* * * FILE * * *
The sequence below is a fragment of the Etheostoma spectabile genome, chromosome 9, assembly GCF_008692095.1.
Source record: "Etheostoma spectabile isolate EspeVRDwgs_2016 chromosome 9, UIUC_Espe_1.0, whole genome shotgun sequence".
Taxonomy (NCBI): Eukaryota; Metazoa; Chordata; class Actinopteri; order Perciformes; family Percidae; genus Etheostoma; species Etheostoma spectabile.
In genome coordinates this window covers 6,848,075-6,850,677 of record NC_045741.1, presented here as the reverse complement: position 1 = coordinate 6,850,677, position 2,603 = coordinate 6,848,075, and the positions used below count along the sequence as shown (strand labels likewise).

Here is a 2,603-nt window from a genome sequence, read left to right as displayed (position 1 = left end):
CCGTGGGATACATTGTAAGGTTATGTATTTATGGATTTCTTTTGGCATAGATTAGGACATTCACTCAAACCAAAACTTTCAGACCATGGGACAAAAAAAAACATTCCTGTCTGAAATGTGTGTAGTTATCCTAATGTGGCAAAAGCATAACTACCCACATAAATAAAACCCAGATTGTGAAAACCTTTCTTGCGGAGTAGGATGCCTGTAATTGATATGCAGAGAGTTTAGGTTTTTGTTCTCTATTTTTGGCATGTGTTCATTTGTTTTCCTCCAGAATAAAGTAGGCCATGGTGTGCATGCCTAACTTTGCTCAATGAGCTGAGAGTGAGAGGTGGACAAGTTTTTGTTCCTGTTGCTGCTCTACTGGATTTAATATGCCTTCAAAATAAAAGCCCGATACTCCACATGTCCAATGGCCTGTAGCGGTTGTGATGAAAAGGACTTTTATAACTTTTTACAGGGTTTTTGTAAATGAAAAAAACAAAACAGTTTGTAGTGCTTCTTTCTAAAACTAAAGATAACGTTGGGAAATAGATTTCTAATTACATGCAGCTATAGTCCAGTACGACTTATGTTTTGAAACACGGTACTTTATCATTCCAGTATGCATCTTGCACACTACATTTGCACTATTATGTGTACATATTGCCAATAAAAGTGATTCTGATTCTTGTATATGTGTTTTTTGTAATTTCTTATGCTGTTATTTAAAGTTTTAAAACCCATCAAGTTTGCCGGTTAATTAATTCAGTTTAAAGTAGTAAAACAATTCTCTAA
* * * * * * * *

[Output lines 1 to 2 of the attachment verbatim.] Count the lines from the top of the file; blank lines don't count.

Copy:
The sequence below is a fragment of the Etheostoma spectabile genome, chromosome 9, assembly GCF_008692095.1.
Source record: "Etheostoma spectabile isolate EspeVRDwgs_2016 chromosome 9, UIUC_Espe_1.0, whole genome shotgun sequence".